Q: Since all women are mandated to wear hejab (head and body coverage), religious women cannot express their devotion to Islam and differentiate themselves from the crowd. Why isn't there a choice in deciding to wear hejab?

A: Women have a choice. Some women wear full chador expressing their dedication to Islam, other women wear shorter scarves of any color and design expressing their individuality. We see our religion as a social connection that protects our culture, bringing us all together as Iranians, making our nation stronger. Hejab is part of our religion. It is an obligation to Islam.

Q: What is your opinion of the current situation between U.S. and Iran?

A: The levels of uranium being enriched are only a small percentage of what is needed to create a nuclear bomb. The U.S. knows that Iranian bombs cannot reach the states, therefore they are using Iran's minimal nuclear involvement to create fear so they can change our way of life with force.

The age of force has left us. Force is from the middle-ages when we had slaves. We now must use logic and intellect, not weapons of war. No country will go on with force as their agent.

The current U.S. leaders aren't able to see this logic. Our goal as clerics is to bring more intellectuals and academics to the table so we can work on our communication with the U.S. and other countries. It's your job to go back to the U.S. and tell of our intentions for discussion and peace.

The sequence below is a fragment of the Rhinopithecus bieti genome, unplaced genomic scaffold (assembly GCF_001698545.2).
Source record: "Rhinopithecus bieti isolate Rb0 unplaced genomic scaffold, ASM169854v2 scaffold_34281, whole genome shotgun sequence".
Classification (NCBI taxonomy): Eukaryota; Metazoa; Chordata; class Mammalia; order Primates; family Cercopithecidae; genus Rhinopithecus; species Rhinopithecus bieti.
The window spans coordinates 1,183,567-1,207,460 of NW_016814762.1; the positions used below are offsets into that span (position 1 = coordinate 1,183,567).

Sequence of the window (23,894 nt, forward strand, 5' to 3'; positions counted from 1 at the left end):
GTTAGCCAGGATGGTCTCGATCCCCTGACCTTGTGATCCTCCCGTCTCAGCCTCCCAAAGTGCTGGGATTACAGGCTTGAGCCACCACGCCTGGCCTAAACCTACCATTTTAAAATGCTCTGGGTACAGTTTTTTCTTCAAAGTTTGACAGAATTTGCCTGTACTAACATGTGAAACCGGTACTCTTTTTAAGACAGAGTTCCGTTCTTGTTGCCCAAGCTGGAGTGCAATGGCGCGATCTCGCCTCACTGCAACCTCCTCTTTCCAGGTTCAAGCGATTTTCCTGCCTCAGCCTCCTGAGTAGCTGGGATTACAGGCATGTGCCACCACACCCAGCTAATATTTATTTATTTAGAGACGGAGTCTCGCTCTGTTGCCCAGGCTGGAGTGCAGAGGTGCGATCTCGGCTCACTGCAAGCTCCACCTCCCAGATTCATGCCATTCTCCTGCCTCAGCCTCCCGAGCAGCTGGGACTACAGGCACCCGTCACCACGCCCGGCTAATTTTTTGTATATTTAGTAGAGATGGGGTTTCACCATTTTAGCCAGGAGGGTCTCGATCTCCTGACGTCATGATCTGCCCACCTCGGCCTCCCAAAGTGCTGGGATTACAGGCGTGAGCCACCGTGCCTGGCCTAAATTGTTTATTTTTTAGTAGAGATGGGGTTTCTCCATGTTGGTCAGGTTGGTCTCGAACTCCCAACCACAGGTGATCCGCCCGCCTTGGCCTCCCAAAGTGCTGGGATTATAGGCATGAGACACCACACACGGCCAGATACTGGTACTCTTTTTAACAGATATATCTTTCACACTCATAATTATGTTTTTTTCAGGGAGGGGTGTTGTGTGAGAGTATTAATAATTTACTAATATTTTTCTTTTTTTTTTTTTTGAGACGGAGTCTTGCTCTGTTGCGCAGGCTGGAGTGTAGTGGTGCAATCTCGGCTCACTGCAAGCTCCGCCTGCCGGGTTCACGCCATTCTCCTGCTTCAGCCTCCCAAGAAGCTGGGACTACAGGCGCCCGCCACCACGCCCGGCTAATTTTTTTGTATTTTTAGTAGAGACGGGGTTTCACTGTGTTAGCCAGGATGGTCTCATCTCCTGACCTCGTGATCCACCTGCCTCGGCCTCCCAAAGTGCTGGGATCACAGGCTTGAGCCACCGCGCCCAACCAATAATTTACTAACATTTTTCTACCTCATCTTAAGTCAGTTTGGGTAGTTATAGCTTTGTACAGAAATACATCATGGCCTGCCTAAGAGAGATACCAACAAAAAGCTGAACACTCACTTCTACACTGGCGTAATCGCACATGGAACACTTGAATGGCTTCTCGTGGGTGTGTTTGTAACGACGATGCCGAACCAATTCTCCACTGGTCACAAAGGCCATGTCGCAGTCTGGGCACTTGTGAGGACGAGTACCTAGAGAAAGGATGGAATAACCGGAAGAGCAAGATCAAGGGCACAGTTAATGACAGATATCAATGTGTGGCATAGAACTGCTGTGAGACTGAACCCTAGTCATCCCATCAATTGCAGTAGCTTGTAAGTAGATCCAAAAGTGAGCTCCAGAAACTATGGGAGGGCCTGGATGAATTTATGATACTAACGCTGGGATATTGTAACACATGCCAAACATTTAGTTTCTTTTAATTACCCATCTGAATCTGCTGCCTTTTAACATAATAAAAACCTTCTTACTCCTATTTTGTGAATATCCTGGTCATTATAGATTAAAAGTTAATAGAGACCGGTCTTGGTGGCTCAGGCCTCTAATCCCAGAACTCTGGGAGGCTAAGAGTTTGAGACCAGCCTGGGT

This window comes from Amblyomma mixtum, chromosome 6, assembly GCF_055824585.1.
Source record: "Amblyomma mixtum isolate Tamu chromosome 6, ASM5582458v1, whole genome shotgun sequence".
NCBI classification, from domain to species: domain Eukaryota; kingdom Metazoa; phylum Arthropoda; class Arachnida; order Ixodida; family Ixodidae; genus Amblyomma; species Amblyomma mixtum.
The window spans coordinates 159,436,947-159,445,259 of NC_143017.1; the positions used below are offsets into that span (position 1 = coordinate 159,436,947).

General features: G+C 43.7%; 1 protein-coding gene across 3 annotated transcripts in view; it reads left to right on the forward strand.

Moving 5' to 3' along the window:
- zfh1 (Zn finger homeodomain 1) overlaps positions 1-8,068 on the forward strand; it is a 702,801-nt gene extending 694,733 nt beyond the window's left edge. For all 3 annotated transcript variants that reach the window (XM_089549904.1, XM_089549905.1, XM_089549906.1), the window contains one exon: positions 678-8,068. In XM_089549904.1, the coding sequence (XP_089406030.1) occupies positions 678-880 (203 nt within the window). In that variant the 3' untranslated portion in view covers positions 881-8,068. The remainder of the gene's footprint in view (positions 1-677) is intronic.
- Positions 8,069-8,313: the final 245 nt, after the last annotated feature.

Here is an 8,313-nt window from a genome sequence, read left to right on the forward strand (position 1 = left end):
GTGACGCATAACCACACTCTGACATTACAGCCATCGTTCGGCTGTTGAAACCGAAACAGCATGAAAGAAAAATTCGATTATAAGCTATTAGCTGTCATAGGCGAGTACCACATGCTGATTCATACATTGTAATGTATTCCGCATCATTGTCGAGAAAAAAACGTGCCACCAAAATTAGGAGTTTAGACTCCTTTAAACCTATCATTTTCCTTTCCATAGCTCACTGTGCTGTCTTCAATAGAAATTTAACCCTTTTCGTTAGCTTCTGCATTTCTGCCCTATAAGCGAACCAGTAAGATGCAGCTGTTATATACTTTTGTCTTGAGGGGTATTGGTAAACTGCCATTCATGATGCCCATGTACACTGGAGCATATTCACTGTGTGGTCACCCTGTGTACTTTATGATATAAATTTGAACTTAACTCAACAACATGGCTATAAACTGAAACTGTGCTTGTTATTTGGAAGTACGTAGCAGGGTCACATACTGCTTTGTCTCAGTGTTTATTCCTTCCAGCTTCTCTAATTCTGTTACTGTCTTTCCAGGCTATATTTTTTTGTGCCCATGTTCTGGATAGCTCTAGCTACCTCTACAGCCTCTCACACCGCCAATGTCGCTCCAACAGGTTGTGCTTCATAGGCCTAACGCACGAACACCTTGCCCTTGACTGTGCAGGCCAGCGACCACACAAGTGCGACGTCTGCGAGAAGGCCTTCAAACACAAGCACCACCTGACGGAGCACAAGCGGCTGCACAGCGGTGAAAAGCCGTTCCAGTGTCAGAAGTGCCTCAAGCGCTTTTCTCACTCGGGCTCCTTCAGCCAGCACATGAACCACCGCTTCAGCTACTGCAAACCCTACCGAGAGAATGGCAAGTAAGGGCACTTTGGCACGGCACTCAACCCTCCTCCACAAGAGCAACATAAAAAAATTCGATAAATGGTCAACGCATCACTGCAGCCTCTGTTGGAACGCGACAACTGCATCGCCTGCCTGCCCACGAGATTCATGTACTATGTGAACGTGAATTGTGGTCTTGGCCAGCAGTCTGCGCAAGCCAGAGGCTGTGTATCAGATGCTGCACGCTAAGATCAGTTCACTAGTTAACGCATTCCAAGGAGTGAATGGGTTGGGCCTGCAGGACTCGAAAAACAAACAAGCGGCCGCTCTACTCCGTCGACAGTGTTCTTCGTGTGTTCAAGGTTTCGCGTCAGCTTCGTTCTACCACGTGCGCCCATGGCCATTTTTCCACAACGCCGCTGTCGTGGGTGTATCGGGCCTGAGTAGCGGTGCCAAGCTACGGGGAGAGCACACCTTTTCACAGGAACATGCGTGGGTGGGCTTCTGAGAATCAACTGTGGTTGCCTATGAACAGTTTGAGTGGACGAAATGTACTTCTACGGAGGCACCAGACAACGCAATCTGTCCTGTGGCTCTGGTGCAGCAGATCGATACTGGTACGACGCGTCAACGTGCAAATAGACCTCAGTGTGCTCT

Watching his unassuming body language and hearing his logic, I felt guilty for having that earlier prejudicial opinion of mullahs. I'm sure it takes all kinds, and mullahs are no exception, but I wish I could've found a way to tell him in Farsi that because of him I was enlightened.

As the conversation wrapped up, he announced his email as - it's not often you hear the voice of an Islamic cleric speaking in capitalist terms!

As it turns out, "Yahoo!" is actually a way that Suffi mystics call on God. So maybe there is an existing link between our two cultures after all.

Well, Yahoo!

Saturday, June 17, 2006

Paris Is Burning In Iran

It’s difficult to keep up with current events when you’re on vacation. Thank goodness for satellite television. How else would I know that the anti-talented Paris Hilton is now a (post-produced) singer with a salacious black and white music video that screams sex.

Sitting on the sofa watching this with three well-educated young Iranian women, I was pretty embarrassed when they asked me what American women think of her. I don’t mind the Barbies of this world – they fill a basic need – but I don’t want this Barbie representing American culture to Iranian women. She has empty eyes and such an aura of selfishness. Why can’t this ditz belong to some other country?

It bothers me to think of women in other cultures assuming that this half-wit is what Americans idealize. Her empty-headed beauty is so yesterday and not a worthy representation of sexy women in American culture today.

Wednesday, June 14, 2006

They Might Be Smarter Than You

I take it all back. You should be afraid of Iranians - especially if you're an engineer.

Walking through a small park near Vale Asr Street (back in Tehran last week), we passed groups of young men and women studying in circles on the grass or sitting on park benches - books open and pen in hand. There was an aire of total concentration about them - even a crew of 12 Americans walking past didn't phase them. Eyes to the sky, a young man was committing a page to memory. Under a tree, a group of girls were deep in discussion. The Concoor exams are about to be taken; a chance to be granted a subsidized university education for those who test in the upper percentile.

Engineering is the hot ticket with Sanatee Sharif University's worldwide reputation for turning out top-level engineers.